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[noun dis-yoos; verb dis-yooz] /noun dɪsˈyus; verb dɪsˈyuz/
discontinuance of use or practice:
Traditional customs are falling into disuse.
verb (used with object), disused, disusing.
to cease to use.
Origin of disuse
1375-1425; late Middle English. See dis-1, use Unabridged
Based on the Random House Dictionary, © Random House, Inc. 2016.
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Examples from the Web for disused
Contemporary Examples
Historical Examples
  • It has a small modern church; but an old church, now disused, lies in a dingle in some fields a mile away from the village.

    Somerset G.W. Wade and J.H. Wade
  • That which encompassed and strengthened the muzzle or mouth of a cannon; now disused.

    The Sailor's Word-Book William Henry Smyth
  • There is also a large ossuary in the corner of the small churchyard, now disused.

    The Argosy Various
  • The old tongue of the Church was now to be disused in public worship.

    History of the English People John Richard Green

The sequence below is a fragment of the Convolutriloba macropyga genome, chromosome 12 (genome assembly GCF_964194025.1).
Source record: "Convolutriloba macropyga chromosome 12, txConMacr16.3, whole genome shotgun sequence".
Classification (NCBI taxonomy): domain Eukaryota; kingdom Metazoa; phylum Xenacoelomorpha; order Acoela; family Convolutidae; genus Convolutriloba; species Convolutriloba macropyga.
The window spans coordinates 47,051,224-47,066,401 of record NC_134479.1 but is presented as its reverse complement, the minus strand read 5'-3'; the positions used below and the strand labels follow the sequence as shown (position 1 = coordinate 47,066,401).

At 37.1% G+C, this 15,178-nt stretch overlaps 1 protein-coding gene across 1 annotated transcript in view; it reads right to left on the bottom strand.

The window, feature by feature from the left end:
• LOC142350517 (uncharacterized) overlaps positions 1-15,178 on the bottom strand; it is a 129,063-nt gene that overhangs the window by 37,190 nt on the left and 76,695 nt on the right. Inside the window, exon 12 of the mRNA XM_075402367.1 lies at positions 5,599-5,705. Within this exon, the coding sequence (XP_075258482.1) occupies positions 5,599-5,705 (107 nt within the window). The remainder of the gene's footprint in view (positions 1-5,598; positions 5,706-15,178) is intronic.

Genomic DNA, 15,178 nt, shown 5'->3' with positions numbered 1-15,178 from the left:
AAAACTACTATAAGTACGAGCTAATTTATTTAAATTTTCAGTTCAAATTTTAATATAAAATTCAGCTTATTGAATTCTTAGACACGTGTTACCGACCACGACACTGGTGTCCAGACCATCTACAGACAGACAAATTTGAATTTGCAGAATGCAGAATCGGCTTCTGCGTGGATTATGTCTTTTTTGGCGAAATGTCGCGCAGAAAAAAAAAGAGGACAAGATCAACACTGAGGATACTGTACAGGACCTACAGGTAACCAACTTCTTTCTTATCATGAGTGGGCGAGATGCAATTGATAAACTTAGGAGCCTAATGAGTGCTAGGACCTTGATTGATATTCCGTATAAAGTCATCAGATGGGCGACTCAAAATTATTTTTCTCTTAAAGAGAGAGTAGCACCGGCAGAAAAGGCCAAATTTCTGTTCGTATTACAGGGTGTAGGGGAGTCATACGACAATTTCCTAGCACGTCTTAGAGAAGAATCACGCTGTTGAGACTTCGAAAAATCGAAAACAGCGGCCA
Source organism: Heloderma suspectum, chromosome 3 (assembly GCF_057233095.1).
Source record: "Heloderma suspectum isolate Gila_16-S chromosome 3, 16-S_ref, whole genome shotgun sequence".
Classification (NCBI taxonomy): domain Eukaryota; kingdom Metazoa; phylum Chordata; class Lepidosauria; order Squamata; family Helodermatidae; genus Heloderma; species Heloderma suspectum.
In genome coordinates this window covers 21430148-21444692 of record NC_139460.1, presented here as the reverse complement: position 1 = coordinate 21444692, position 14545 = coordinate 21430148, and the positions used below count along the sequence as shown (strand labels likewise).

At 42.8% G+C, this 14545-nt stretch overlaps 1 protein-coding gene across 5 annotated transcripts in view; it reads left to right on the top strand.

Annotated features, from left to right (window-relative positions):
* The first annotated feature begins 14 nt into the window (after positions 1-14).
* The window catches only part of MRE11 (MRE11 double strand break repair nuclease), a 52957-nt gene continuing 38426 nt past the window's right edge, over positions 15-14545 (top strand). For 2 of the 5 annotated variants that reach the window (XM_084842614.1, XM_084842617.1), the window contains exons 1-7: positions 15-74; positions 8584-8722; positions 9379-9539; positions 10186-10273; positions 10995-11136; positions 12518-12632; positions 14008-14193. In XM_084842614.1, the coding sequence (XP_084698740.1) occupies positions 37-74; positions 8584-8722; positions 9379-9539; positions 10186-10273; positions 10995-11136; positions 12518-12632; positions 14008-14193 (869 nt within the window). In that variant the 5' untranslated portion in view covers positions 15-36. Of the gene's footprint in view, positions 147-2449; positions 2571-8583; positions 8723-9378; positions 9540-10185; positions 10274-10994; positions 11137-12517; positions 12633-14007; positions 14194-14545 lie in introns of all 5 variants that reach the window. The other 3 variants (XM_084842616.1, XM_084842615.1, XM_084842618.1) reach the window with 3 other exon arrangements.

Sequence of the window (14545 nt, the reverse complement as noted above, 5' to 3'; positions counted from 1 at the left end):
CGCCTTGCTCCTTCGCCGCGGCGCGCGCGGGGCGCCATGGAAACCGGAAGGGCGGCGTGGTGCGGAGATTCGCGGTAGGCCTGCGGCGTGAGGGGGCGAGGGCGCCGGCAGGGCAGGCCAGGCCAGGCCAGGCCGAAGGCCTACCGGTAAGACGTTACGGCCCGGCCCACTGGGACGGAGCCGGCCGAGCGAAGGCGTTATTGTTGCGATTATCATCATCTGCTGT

• Dr. Anstie therefore recommends that the word "overstimulation" be disused, as unphilosophical and self-contradictory.

    Tobacco and Alcohol John Fiske
  • The rooms were low and cramped, and had a mouldy, disused smell in them.

    Doctor Luttrell's First Patient Rosa Nouchette Carey
  • They looked at the billiard-room, where the tables stood, dusty and disused, and the balls lay idly by.

  • The passage, whithersoever it led, had been disused for years.

    Major Vigoureux A. T. Quiller-Couch
  • Of late it had been disused, however, for a period of six or seven years.

    Deering of Deal Latta Griswold
British Dictionary definitions for disused


no longer used: a disused mine


the condition of being unused; neglect (often in the phrases in or into disuse)
Collins English Dictionary - Complete & Unabridged 2012 Digital Edition
© William Collins Sons & Co. Ltd. 1979, 1986 © HarperCollins
Publishers 1998, 2000, 2003, 2005, 2006, 2007, 2009, 2012
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Word Origin and History for disused



c.1400, see dis- + use (n.).


c.1400, "misuse, pervert;" mid-15c., "become unaccustomed," from or on analogy of Old French desuser, from des- "not" (see dis-) + user "use" (see use (v.)). Related: Disused.

Online Etymology Dictionary, © 2010 Douglas Harper
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